The International Criminal Court (ICC) has declined to open an investigation against Israel over the 2010 Gaza flotilla incident.

The decision came after the ICC appeals judges ordered their chief prosecutor to reconsider her previous rejection of calls for probe into the 2010 raid. In May 2013, Comoros, a small Muslim-majority Indian Ocean island country, approached the Hague-based tribunal to launch “war crimes” proceedings against Israel.

ICC chief prosecutor Fatou Bensouda rejected the call to open a “war crimes” probe into the 2010 raid of the Turkish ship Mavi Marmara by the Israel Defense Forces (IDF). The Turkish ship was trying to breach the blockade placed by Israel to prevent weapons from entering Hamas-controlled Gaza.

“There remains no reasonable basis to proceed with an investigation,” ICC chief prosecutor Bensouda said in a statement filed before the ICC. “[T]here is no reasonable basis to conclude that any potential case arising from the situation would be of sufficient gravity to be admissible before the court,” she added.

Israeli broadcaster Arutz Sheva provided the background to the ICC prosecutor’s ruling:

The International Criminal Court’s chief prosecutor Monday again said she will not press charges over a deadly 2010 Israeli raid on a flotilla bringing aid to Gaza, urging the probe to be shut.

Fatou Bensouda’s decision comes three months after the judges of the tribunal based in The Hague ordered her for a second time to reconsider probing the case. (…)

Bensouda said in 2014 that she would not prosecute Israel over the incident, saying it was “not of sufficient gravity” — which means the case could be determined as inadmissible before the ICC.

Bensouda again affirmed the decision in 2017 after judges said she must take another look at the case. Israel itself is not a party to the court but its nationals could still be prosecuted.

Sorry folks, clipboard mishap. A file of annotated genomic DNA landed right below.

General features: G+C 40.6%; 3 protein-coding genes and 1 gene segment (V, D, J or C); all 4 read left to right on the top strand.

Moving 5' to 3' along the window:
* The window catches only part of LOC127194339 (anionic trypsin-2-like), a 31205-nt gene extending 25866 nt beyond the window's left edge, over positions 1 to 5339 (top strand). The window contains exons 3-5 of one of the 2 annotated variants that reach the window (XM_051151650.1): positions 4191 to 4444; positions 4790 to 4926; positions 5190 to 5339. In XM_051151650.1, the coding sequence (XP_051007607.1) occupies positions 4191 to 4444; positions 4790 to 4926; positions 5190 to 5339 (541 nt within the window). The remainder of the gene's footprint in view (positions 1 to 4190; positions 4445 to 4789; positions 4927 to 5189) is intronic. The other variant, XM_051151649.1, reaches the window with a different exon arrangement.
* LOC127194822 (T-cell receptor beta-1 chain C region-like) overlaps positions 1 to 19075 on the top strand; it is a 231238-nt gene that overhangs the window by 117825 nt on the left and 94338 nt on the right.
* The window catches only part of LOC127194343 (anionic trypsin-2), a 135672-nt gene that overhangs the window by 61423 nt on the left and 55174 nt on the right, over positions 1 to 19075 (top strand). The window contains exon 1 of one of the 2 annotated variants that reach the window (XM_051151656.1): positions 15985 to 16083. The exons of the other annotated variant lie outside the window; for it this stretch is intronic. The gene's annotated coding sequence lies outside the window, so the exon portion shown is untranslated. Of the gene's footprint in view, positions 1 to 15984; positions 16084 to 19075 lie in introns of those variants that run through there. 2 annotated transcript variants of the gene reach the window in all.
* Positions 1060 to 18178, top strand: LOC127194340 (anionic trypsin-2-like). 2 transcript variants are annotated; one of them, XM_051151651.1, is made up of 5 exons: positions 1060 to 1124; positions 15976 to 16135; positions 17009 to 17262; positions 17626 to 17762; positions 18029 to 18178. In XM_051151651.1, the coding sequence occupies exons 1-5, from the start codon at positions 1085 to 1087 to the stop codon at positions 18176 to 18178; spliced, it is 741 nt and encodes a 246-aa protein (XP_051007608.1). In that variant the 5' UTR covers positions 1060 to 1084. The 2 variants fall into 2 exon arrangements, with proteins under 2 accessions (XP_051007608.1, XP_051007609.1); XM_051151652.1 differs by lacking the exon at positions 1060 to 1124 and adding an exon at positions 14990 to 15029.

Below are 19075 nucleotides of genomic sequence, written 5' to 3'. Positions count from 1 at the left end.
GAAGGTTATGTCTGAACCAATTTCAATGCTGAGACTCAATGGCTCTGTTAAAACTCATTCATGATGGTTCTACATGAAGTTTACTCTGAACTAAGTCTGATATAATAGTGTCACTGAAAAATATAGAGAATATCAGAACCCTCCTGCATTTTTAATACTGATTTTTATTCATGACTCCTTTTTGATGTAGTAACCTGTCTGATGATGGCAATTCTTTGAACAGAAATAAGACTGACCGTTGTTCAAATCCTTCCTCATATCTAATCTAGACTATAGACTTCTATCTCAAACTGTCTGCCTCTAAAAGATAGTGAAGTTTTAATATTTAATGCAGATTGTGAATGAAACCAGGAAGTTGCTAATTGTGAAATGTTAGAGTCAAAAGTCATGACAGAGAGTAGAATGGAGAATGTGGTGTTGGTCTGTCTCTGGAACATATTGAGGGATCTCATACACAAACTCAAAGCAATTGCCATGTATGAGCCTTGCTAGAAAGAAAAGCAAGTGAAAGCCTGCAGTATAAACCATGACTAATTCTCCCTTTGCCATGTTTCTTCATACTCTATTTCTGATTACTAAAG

In a fresh setback for Bensouda after a number of high-profile failures, appeals judges in September ruled that she must once more examine whether to bring charges before court in The Hague.

But despite criticizing Bensouda in unusually strong terms, the judges said it was ultimately up to the chief prosecutor whether to prosecute.

In a 44-page reply to the judges’ order, Bensouda said she “maintains her view that the preliminary examination of this situation must be closed.”

This conclusion, she said, was reached “on the basis of a careful analysis, conducted in good faith, within the legal framework” of the situation.

Before the verdict, The Lawfare Project, a New York-based legal think tank involved with the case, had urged the ICC to “affirm the actions of the Israeli humanitarian soldiers who defended themselves against the brutal attack.”

“We’re extremely pleased the Prosecutor agreed with our analysis and reaffirmed her decision,” Lawfare Project’s executive director Brooke Goldstein said on Monday. “It’s refreshing to see an international institution doing the right thing and standing up for law and justice rather than bowing to anti-Israel political pressure.”

On May 31, 2010, the Israeli navy intercepted the Turkish ship Mavi Marmara along with five other ships attempting to break the blockade of Hamas-held Gaza. The Israeli naval operation began after several people ignored requests to redirect the boats to the nearest port of Ashdod for security inspection.

People on the Turkish ship brutally attacked the Israeli soldiers with clubs and knives as they boarded the ship. Video footage corroborated Israeli claim that violent Islamists attacked its soldiers on board the vessel.

“Roughly 40 people on board were jihadis who came for violence,” an Israeli government official said following the raid. “They were preparing to attack, to kill and to be killed.”

Turkish newspapers confirmed at that time that three of the four Turks killed during the raid were ‘ready for martyrdom.’

The Istanbul-based Humanitarian Relief Foundation (IHH), a group linked to Islamic terrorist groups, organized the so-called Gaza flotilla.

In 2014, Turkish police raided the IHH offices on charges of arming Al Qaeda affiliates in Syria.

“Israel, world’s most moral army,” the former commander of British Forces in Afghanistan Richard Kemp.

[Cover image via YouTube]

 
 
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